DAVOS, Switzerland– Inflation and the cost of living crisis were among the major issues discussed here at the World Economic Forum (WEF) Annual Meeting 2023, as experts said the former might have passed its peak, while the later would continue in some countries.

“The people who suffer most from inflation are ordinary citizens in any country,” Vice President of the New Development Bank Leslie Maasdorp told Xinhua during the ongoing WEF. 

Noting the rising energy and food prices in the past year, Maasdorp said the world must conquer inflation and lower the burden of high essential goods prices for households. 

“It (inflation and the cost of living crisis) is a tough topic to talk about, but I think it is a little easier to do so now than if we were having this conversation about six months back,” Gita Gopinath, deputy managing director of the International Monetary Fund (IMF), said on Tuesday at a session of this year’s WEF.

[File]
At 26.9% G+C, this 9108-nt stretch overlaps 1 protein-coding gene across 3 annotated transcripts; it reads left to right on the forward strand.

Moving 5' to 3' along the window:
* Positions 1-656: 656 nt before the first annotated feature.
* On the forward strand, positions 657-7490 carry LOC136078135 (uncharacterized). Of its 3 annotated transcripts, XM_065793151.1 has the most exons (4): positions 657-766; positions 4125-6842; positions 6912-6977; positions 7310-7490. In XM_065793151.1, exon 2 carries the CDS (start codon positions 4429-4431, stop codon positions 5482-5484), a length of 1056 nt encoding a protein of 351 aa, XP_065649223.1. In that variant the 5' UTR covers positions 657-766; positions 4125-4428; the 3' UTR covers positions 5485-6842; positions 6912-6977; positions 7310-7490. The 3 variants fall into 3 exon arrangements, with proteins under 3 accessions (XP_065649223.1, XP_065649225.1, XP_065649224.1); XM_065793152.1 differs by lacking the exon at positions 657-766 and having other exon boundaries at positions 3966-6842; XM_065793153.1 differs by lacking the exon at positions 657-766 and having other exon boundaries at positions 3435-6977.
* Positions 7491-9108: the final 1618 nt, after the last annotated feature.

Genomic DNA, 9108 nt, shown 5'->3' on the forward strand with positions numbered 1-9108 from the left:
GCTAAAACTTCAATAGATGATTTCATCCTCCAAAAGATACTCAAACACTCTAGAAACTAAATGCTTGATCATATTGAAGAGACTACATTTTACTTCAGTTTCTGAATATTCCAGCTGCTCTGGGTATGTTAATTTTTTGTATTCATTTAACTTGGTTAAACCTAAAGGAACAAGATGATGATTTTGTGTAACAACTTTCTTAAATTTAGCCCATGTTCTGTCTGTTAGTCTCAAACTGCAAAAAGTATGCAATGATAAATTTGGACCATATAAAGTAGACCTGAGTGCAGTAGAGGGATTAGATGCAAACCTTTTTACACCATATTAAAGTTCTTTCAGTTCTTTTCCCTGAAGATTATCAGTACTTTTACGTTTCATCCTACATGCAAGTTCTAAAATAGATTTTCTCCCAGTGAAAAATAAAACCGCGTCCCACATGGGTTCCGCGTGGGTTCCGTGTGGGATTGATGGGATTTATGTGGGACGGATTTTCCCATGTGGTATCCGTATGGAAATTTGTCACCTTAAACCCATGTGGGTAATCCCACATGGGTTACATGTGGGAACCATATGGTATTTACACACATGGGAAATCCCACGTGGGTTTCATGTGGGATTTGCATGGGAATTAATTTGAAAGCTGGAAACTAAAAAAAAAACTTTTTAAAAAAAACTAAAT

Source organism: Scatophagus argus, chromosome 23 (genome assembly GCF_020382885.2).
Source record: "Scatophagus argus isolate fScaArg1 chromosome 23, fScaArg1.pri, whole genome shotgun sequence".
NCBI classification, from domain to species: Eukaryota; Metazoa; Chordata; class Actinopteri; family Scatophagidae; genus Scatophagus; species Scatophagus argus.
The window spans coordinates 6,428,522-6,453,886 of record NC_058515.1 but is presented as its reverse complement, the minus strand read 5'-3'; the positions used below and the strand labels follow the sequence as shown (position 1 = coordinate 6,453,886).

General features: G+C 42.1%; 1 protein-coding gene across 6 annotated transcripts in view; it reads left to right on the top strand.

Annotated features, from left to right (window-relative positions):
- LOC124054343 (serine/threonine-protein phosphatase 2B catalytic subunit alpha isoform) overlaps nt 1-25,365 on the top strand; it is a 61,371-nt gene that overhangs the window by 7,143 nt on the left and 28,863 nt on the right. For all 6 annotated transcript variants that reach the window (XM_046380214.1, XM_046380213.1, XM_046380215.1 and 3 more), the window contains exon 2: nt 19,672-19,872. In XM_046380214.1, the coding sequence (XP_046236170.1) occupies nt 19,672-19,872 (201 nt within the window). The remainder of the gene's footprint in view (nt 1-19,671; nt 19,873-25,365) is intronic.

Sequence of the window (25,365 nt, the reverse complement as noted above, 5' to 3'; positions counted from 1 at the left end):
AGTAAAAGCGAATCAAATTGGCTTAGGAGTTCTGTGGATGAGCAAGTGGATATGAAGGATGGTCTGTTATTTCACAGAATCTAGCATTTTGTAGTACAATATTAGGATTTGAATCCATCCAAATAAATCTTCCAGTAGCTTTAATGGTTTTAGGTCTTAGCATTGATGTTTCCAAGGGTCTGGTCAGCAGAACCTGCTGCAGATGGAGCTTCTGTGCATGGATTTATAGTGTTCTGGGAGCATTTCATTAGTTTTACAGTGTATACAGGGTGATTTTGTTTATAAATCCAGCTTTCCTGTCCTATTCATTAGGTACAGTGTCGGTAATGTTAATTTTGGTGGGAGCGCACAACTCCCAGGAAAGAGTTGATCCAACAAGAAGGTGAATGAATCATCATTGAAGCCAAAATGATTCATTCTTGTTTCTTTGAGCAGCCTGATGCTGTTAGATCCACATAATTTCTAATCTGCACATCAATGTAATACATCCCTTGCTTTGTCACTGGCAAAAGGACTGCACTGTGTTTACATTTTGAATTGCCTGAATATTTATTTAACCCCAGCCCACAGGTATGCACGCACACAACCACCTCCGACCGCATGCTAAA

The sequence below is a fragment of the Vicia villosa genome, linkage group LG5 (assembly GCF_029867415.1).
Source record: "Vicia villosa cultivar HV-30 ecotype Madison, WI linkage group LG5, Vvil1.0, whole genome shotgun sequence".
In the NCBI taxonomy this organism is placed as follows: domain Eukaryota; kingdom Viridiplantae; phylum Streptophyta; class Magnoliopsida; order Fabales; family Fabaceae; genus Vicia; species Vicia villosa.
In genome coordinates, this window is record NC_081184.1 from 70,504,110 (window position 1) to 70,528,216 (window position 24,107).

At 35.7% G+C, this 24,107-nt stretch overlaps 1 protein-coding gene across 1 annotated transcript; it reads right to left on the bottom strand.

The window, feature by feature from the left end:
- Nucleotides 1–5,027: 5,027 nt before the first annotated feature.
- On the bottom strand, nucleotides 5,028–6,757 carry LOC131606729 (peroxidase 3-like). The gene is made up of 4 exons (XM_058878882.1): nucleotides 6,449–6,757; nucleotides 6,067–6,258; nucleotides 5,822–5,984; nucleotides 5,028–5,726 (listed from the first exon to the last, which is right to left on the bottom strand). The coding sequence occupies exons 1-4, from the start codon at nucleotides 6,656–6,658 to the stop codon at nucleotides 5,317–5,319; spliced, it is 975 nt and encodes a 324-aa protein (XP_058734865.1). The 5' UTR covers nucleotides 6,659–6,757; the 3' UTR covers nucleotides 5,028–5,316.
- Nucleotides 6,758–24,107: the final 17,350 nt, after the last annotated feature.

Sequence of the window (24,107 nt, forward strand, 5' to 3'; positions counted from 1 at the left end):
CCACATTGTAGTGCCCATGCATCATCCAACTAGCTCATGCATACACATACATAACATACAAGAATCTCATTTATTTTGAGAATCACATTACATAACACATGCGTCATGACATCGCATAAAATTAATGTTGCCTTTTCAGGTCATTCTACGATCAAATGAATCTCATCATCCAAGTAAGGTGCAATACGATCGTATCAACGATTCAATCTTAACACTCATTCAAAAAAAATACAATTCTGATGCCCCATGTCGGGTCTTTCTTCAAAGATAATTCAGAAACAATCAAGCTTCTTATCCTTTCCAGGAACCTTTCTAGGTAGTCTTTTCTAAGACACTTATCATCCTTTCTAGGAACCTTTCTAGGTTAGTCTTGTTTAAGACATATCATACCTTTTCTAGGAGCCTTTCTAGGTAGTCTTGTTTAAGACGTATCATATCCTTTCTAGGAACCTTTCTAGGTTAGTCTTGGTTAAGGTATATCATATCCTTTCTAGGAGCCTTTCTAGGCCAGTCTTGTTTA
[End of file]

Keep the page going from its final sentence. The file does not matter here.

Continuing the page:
Gopinath said the headline inflation for the global economy peaked in 2022 and is likely to continue dropping this year. 

In October 2022, the IMF forecasted global inflation to decline to 6.5 percent in 2023 from 8.8 percent in 2022. 

Although there are some grounds for optimism, many aspects of the global economic outlook remain gloomy, according to the WEF’s “Chief Economists Outlook” survey released on Monday. 

Gopinath warned that even if inflation drops, prices are still high, adding that “we don’t have deflation. We have lower levels of inflation.” 

Unilever CEO Alan Jope echoed Gopinath’s views, saying he is not particularly optimistic about easing the cost of living for households. 

The crisis will not be short-term, Jope said in Davos. “The people who are suffering the most will continue to suffer for quite a long time.”

Gopinath called on countries to work together to seek multilateral solutions, especially regarding food and fertilizer exports and the supply of essentials. 

Also at the meeting, Laura D’Andrea Tyson, professor of economics at the University of California, Berkeley, said that the cost of living crisis is not new and has been a living wage crisis for many people. 

She said that inflation in food, energy and housing has exacerbated what was a living wage or a poverty problem throughout the world. 

The cost of living crisis disproportionately impacts those at the bottom of the pyramid, Jope said. 

He encouraged business leaders to provide a fair living wage for their employees, calling it a strong financial incentive and an opportunity for businesses.  – Xinhua